John W. Severinghaus, M.D., who invented modern blood-gas analysis by combining electrodes for carbon dioxide, oxygen, and pH into one machine, died June 2 at age 99. He was also the first to measure the uptake of inhaled anesthetics in the lung, developed methods for measuring end-tidal gases in the operating room, and was a major figure in studying the control of breathing and adaptation to high altitude in humans. John truly was among the important thought leaders in anesthesiology in the last century and was honored as the first recipient of the American Society of Anesthesiologists award for research in 1986. Born the same year that J. S. Haldane’s Respiration1 brought physiology into the modern era, John, more than anyone since, wove the science of respiration together with the art of medicine. That union enabled his...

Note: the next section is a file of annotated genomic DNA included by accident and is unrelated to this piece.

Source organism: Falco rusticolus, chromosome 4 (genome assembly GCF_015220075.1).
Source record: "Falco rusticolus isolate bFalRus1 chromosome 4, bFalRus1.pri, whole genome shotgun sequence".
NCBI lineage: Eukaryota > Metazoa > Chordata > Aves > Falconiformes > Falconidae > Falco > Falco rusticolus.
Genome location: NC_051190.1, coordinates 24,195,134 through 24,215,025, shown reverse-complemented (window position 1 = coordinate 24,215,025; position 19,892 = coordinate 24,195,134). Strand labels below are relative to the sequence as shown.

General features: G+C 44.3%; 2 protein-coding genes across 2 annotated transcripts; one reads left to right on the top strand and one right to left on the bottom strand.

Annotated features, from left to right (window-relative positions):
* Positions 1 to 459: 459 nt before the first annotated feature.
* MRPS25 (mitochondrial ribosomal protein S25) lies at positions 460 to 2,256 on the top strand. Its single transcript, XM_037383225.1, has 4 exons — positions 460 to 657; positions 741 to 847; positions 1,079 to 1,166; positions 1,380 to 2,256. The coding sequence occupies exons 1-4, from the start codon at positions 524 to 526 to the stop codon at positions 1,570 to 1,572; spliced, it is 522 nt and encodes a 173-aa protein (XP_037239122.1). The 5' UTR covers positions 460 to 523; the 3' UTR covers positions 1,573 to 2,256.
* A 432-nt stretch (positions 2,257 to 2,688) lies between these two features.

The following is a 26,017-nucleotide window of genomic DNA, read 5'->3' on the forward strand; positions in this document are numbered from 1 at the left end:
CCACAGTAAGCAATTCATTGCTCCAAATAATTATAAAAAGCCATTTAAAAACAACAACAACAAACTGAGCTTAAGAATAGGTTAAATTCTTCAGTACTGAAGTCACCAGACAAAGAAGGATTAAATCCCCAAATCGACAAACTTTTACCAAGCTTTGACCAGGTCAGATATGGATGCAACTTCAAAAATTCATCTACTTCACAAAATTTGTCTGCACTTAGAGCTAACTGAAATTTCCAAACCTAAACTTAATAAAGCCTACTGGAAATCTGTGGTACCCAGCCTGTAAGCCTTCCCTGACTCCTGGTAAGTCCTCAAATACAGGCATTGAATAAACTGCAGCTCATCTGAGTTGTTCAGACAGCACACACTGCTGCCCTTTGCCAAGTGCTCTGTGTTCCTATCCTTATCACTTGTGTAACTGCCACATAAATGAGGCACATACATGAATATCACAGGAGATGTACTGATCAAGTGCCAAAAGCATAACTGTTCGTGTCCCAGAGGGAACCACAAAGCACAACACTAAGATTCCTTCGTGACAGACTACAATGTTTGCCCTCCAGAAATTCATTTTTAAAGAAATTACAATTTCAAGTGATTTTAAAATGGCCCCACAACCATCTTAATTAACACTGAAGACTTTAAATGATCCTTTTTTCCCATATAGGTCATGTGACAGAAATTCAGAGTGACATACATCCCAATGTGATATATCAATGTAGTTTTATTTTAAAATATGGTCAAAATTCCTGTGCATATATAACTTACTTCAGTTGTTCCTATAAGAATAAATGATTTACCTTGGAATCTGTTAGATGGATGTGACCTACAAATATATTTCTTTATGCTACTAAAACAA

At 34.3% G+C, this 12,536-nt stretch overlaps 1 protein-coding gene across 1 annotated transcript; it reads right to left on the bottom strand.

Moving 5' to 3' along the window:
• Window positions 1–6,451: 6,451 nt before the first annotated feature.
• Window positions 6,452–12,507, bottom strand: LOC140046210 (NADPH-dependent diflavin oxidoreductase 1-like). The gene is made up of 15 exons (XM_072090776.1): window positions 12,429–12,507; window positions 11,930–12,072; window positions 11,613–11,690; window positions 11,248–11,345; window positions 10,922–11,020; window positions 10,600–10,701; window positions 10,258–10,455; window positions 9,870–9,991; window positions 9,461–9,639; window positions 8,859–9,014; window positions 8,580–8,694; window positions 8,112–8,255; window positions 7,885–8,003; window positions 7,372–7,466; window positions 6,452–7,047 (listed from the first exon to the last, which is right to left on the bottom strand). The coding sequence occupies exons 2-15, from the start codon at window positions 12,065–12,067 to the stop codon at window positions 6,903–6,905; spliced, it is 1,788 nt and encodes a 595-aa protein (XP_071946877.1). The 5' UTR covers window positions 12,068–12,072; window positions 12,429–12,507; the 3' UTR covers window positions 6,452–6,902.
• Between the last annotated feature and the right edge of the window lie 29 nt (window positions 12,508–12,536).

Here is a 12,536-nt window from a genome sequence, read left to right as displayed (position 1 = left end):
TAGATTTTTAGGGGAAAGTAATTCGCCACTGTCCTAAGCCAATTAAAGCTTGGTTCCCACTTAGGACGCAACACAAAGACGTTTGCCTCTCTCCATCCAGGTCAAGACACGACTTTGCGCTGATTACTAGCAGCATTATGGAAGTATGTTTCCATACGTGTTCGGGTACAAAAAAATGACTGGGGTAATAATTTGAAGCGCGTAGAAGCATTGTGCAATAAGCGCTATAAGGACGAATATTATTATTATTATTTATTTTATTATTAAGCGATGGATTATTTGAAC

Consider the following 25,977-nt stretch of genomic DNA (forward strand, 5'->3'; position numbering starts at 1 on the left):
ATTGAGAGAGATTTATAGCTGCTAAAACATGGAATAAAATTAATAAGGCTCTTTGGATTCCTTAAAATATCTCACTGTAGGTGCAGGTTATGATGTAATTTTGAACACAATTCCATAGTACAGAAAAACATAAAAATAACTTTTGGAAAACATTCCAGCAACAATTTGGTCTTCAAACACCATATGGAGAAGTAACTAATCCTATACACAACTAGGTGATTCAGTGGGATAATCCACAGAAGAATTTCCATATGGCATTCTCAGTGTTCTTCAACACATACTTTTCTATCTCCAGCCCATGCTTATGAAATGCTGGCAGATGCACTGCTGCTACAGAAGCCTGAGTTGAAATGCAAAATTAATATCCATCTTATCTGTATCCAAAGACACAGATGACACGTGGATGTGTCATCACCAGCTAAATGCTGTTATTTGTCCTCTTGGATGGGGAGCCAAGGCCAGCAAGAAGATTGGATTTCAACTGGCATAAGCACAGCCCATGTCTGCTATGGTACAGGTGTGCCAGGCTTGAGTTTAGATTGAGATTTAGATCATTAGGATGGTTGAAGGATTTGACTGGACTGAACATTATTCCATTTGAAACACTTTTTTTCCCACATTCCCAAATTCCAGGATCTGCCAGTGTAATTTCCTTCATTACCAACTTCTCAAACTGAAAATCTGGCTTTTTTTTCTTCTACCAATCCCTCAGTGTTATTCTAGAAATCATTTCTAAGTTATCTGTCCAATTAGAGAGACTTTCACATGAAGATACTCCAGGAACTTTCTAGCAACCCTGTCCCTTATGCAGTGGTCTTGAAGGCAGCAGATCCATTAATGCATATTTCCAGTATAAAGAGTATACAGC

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Editorial| October 2021
John W. Severinghaus, M.D., 1922 to 2021
Philip E. Bickler, M.D., Ph.D.;
Thomas Hornbein, M.D.;
Accepted for publication July 13, 2021.
Address correspondence to Dr. Bickler: email@example.com
Anesthesiology October 2021, Vol. 135, 555–557.
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Philip E. Bickler, Thomas Hornbein, Lawrence J. Saidman; John W. Severinghaus, M.D., 1922 to 2021. Anesthesiology 2021; 135:555–557 doi: https://doi.org/10.1097/ALN.0000000000003927
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